Most people use their computer without knowing how they operate “under the hood”. They can spend a lifetime without caring about this subject. Programmers need to understand the mechanism to be able to create GUI programs that interact with user actions from the mouse and keyboard. Without deep understanding the GUI, programs created might be imperfect.
In this article I will explain how computer GUI works, from the mouse to the screen.
Every time we use the keyboard and the mouse, an interrupt signal is created. Interrupt signal is a logical pulse of “1” traveling in a special wire from the interrupting device to the computer. Upon receiving this signal, the CPU stops whatever it was doing at that point, and goes to a special small program to handle the interrupt. This program is called a “driver”. The driver program checks the device and read the value in it. If the device is a mouse, the values will be the pointer moved, the direction and magnitude of the movement. Or it can be button clicked, and an indication of which mouse button clicked. In case of the keyboard, the values will indicate which keyboard keys were pressed. (There might be several keys pressed like control-alt-del).
The driver pulls the values, puts them in a special queue and returns, allowing the CPU to resume its regular information.
The driver’s code is very important to the regular operation of the computer as it runs in ‘privilege’ CPU mode. Corrupted drivers can, and often do, cause the infamous “blue screen of death”.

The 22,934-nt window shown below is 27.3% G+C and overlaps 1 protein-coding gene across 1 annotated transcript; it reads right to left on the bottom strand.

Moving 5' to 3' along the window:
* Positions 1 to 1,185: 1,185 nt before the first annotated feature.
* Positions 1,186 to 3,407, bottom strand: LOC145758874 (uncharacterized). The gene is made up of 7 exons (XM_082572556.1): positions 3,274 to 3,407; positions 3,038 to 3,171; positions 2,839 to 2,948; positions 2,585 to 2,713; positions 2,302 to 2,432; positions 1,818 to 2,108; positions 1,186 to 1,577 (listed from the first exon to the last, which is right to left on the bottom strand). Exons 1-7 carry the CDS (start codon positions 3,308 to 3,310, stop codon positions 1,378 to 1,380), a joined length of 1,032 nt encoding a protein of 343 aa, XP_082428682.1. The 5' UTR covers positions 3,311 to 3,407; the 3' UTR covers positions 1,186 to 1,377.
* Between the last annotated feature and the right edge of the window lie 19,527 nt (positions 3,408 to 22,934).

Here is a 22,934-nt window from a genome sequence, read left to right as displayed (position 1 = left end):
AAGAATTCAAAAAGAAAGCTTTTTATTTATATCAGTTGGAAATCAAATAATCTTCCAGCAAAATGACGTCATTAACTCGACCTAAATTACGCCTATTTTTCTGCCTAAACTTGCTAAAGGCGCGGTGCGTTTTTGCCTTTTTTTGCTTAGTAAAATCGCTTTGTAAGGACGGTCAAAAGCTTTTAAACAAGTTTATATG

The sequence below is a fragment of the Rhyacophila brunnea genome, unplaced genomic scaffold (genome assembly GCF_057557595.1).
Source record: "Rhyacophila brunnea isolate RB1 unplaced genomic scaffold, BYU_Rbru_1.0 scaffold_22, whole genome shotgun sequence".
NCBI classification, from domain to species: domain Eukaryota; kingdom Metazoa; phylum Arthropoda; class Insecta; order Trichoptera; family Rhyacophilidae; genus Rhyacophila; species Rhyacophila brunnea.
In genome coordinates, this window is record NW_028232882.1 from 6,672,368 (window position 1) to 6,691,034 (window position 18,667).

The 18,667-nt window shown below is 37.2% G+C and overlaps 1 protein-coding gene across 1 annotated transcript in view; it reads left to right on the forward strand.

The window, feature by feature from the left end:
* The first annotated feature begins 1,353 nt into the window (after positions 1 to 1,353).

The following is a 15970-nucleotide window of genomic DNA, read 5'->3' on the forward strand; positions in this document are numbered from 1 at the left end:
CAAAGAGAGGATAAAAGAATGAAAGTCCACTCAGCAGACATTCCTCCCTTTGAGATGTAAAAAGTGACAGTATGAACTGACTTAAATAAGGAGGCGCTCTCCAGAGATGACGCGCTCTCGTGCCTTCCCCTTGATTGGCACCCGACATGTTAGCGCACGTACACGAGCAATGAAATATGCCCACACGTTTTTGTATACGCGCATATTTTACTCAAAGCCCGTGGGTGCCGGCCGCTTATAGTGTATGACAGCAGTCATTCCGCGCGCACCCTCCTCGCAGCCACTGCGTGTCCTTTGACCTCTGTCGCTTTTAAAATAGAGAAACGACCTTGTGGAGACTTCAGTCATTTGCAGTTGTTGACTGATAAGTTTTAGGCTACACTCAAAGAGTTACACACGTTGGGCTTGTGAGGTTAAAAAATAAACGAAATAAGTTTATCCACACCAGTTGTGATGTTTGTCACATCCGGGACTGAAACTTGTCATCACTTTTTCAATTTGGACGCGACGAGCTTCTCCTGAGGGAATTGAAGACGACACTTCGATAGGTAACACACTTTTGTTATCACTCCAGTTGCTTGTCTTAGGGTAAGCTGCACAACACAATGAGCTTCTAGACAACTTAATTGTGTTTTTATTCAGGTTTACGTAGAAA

The operating system runs a special code in its own process picking up the value presented to it by the driver. (This type of signaling is often called “software interrupts”). This special code attempts to identify the hardware signal and responds to it.
In case of a mouse movement, it attempts to identify if it is one click or double click? Is it a dragging window signal? The main activity is detecting which window the mouse cursor is over and sending the signal to that correct window. The window will draw the mouse cursor over it. (Sometimes in another shape to represent “busy” state).
In case of a keyboard signal, it checks if it is a special key that should be handled by the operating system (control-alt-del) or a regular keyboard key. Regular keys have to be sent to the active window (The window that has the “focus”). The window then can draw the letter that has been pressed on the screen (among other actions).
Every GUI program has a special code run in its own thread that handles the event.
Let’s assume we have GUI window program of a button. This program gets signals like “mouse button pressed”. This information should be handled by showing the button in its pressed position. The button should get a message that it has been pressed. The GUI program perform a routing that should take place in this event.
Since a GUI operation has performed, the button also get signal (“WM_PAINT”) to paint itself on the screen. When getting this signal, a small program routing gets called, identifying the button state, taking a bucket of paint and a brush and painting the button as it should look at this specific time (pressed or not pressed state).
This type of signaling happens in every GUI operating system. Microsoft windows uses this type of raw signaling, force the programmers to read and process every signal. Other operating systems add an abstraction layer to isolate the programmer from the “irons” and supply “onClick()” callback routines that inform the GUI program about a specific even taking place.
In this article I have explained how GUI events occur based on user actions and how it travels through the various layers of the GUI system and program. This raw GUI behavior should be understood by every programmer creating GUI program, and people who wants to understand how their computer operates.
Author: Michael Koroy